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Meetings – an acceptable alternative to work

May 10, 2012

I love meetings where decisions are taken, actions agreed or ideas are generated. Unfortunately the vast majority of meetings are simply not like that. They are pointless arse-covering exercises for procrastinators. For lonely inadequates unable to make a decision on their own or  prepared to defend it.  They basically want everyone else to do their job; weigh up the pros and cons and make the decision. But even that would be progress compared to so many meetings where the desisions are simply deferred, they are not even taken.

People moan about being ‘so busy’ when in fact three quarters of their calendar is taken up with ‘meetings’; formally arranged, often weeks in advance running over an hour for something that could have simply involved wandering over to someone’s desk and asking them a striaghtforward question. Let’s say, for speculation’s sake, they were unable to give you the answer, but had to walk to someone else’s desk (taking you with them) to ask their advice. As long as you are asking the right people, then this process is likely to take less than 15 minutes and you have the answers you need. You didn’t need to invite all and sundry to use up an hour of their time for something that you could find out relatively easily on your own and then use that information to progress the project. But lazy people like to make themselves look busy and  important by calling meetings. And their lazy mates are happy to go along and chat for an hour or two at the company’s expense.

Think how much it costs per hour having all those particpants sit together not doing their real job. Think how much it costs as they all have to listen to a fuckwit who hasn’t got the braincells he was born with drone on about an irrelevant side issue. When I get invited to a meeting I often ask what is the point of the meeting to be told ‘To discuss xyz’. What a pile of bollocks. Why are we discussing it? What is the desired outcome?  That I am ‘aware’ of the issue. Who cares who’s aware – if it is important enough to call a meeting about, then  surely there needs to be an actual outcome of the meeting – a decision about what to do or  a decision not to do anything? If you just need to ‘make me aware’ then put it in an email with a line saying why I need to be aware of this issue (i.e how it will impact me doing my work) –  don’t waste my time ‘making me aware’ at your snail’s pace in a meeting.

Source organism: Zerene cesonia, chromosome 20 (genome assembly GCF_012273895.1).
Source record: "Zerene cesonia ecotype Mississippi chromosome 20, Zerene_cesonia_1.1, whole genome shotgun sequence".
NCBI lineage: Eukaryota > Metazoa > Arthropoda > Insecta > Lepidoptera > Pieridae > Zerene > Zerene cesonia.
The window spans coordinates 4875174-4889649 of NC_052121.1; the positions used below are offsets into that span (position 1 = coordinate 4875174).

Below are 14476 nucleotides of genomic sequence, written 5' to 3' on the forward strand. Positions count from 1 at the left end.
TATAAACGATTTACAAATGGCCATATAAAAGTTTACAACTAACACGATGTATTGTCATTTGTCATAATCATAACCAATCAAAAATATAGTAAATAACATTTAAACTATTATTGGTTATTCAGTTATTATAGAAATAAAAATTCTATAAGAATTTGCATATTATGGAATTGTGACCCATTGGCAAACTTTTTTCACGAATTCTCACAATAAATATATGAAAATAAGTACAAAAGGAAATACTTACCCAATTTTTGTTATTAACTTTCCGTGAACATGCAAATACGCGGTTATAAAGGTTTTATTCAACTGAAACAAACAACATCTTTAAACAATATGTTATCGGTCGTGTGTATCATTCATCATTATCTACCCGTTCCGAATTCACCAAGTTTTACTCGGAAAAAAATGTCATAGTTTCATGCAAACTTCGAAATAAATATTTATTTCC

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4 Responses to “Meetings – an acceptable alternative to work”


  1. […] Materials go round and round. Supposedly being reviewed by all team members but not actually being read by anyone. Everyone assumes someone else will pick up the mistakes, point out the inadequacies, make suggestions for improvement. But they don’t. Because they don’t feel it is their individual responsibility. If it’s that important someone else will pick it up. And anyway, they’ve probably got another meeting to go to so they haven’t the inclination to spend time reading and thinking. (see previous posts about saying what they mean or meetings being an alternative to work) […]


  2. […] rants on the pointlessness of meetings, and how to organsie them badly, corporate jargon, and general frustration with office […]

  3. Janet Says:

    So bloody true! Especially the bit about the ‘fuckwit’!! :oD


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